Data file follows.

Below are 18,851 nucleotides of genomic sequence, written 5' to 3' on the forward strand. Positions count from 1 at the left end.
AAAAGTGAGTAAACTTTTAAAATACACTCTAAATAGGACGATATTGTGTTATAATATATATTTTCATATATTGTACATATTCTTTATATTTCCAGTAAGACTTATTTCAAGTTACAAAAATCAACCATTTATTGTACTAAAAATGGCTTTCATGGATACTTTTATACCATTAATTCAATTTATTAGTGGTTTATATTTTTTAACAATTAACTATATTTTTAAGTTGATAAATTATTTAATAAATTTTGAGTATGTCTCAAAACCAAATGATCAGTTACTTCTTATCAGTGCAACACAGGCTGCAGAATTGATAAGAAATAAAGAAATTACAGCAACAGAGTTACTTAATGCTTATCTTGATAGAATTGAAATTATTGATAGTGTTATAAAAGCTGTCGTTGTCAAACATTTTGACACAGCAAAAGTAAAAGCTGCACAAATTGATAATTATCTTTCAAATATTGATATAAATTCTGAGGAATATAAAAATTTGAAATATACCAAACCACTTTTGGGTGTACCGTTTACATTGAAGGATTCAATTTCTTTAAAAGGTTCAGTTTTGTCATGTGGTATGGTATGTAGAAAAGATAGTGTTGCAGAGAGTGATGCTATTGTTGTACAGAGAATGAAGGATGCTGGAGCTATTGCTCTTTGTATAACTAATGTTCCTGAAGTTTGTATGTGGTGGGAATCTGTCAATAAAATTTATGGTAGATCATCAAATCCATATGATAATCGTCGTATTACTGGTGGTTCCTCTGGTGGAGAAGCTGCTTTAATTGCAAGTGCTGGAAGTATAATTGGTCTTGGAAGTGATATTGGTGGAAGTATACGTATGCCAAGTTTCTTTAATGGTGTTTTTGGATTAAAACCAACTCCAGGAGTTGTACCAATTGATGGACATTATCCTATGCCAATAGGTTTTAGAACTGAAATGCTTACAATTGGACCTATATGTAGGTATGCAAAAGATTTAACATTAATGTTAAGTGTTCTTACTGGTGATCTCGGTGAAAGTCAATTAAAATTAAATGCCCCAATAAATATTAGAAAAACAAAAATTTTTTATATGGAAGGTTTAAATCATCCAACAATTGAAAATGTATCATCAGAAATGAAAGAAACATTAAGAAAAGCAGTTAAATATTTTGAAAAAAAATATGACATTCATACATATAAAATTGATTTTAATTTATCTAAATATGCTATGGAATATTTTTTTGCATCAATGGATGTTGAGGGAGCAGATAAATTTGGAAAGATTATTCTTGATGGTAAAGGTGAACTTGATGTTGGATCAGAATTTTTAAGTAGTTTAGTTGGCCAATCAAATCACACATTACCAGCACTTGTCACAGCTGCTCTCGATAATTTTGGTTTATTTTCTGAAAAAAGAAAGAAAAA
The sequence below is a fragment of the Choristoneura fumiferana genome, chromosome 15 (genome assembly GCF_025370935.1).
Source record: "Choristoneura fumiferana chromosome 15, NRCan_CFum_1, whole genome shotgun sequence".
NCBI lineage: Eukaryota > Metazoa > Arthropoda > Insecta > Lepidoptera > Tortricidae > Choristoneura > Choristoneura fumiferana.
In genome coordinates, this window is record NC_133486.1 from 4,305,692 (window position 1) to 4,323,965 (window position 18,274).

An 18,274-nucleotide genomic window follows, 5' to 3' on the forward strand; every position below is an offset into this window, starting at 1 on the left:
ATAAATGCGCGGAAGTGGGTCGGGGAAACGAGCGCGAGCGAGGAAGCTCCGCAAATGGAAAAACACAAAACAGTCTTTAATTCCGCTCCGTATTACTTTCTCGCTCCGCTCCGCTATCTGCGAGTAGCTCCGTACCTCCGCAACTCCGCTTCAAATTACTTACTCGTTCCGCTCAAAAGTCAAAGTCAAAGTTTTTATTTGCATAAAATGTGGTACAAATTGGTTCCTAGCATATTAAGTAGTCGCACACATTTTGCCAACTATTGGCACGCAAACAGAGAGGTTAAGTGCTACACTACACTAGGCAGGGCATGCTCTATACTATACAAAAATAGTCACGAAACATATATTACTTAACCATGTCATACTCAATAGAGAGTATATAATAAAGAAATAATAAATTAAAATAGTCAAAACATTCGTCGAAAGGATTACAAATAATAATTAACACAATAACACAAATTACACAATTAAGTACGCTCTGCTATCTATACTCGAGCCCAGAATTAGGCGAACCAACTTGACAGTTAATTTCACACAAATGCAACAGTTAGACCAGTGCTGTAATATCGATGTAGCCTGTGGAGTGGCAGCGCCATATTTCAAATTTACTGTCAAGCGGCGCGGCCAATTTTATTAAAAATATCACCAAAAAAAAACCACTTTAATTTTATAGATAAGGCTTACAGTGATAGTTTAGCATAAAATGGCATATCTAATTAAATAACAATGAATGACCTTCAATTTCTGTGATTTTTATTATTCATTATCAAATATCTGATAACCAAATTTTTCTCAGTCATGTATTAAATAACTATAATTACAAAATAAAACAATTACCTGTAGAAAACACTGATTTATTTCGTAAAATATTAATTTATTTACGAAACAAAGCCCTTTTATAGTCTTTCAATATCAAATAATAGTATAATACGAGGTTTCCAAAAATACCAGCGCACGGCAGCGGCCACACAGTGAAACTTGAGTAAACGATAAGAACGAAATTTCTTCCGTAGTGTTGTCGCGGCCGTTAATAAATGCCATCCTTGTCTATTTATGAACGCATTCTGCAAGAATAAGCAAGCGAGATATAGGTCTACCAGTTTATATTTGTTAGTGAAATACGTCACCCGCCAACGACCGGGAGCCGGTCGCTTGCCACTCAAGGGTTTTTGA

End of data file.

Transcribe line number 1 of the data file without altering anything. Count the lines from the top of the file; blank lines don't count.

Below are 18,851 nucleotides of genomic sequence, written 5' to 3' on the forward strand. Positions count from 1 at the left end.